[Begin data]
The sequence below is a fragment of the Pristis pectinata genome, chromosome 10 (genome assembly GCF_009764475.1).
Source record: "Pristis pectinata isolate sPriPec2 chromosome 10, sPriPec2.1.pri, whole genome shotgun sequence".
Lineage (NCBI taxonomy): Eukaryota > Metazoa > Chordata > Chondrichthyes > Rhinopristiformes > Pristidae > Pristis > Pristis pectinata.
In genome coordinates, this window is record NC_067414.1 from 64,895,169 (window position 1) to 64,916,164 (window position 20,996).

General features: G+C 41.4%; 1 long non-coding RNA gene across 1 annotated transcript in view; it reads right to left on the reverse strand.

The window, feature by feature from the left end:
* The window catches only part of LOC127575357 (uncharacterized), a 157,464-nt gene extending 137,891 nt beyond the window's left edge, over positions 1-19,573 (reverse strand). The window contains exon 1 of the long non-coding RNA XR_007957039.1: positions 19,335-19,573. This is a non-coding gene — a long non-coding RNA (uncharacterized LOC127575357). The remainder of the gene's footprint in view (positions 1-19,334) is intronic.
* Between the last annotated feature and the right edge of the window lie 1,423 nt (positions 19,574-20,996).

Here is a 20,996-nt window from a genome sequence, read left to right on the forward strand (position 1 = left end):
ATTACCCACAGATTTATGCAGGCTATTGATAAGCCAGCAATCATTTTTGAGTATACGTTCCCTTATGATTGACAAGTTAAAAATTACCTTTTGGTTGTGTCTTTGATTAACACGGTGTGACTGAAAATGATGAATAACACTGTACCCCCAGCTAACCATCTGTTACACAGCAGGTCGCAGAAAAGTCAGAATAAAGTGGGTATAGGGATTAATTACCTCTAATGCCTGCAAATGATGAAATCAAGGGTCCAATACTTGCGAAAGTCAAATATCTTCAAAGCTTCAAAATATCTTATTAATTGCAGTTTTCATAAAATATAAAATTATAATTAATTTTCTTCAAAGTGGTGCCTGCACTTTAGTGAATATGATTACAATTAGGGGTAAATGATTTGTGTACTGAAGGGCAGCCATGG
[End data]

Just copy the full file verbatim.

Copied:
The sequence below is a fragment of the Pristis pectinata genome, chromosome 10 (genome assembly GCF_009764475.1).
Source record: "Pristis pectinata isolate sPriPec2 chromosome 10, sPriPec2.1.pri, whole genome shotgun sequence".
Lineage (NCBI taxonomy): Eukaryota > Metazoa > Chordata > Chondrichthyes > Rhinopristiformes > Pristidae > Pristis > Pristis pectinata.
In genome coordinates, this window is record NC_067414.1 from 64,895,169 (window position 1) to 64,916,164 (window position 20,996).

General features: G+C 41.4%; 1 long non-coding RNA gene across 1 annotated transcript in view; it reads right to left on the reverse strand.

The window, feature by feature from the left end:
* The window catches only part of LOC127575357 (uncharacterized), a 157,464-nt gene extending 137,891 nt beyond the window's left edge, over positions 1-19,573 (reverse strand). The window contains exon 1 of the long non-coding RNA XR_007957039.1: positions 19,335-19,573. This is a non-coding gene — a long non-coding RNA (uncharacterized LOC127575357). The remainder of the gene's footprint in view (positions 1-19,334) is intronic.
* Between the last annotated feature and the right edge of the window lie 1,423 nt (positions 19,574-20,996).

Here is a 20,996-nt window from a genome sequence, read left to right on the forward strand (position 1 = left end):
ATTACCCACAGATTTATGCAGGCTATTGATAAGCCAGCAATCATTTTTGAGTATACGTTCCCTTATGATTGACAAGTTAAAAATTACCTTTTGGTTGTGTCTTTGATTAACACGGTGTGACTGAAAATGATGAATAACACTGTACCCCCAGCTAACCATCTGTTACACAGCAGGTCGCAGAAAAGTCAGAATAAAGTGGGTATAGGGATTAATTACCTCTAATGCCTGCAAATGATGAAATCAAGGGTCCAATACTTGCGAAAGTCAAATATCTTCAAAGCTTCAAAATATCTTATTAATTGCAGTTTTCATAAAATATAAAATTATAATTAATTTTCTTCAAAGTGGTGCCTGCACTTTAGTGAATATGATTACAATTAGGGGTAAATGATTTGTGTACTGAAGGGCAGCCATGG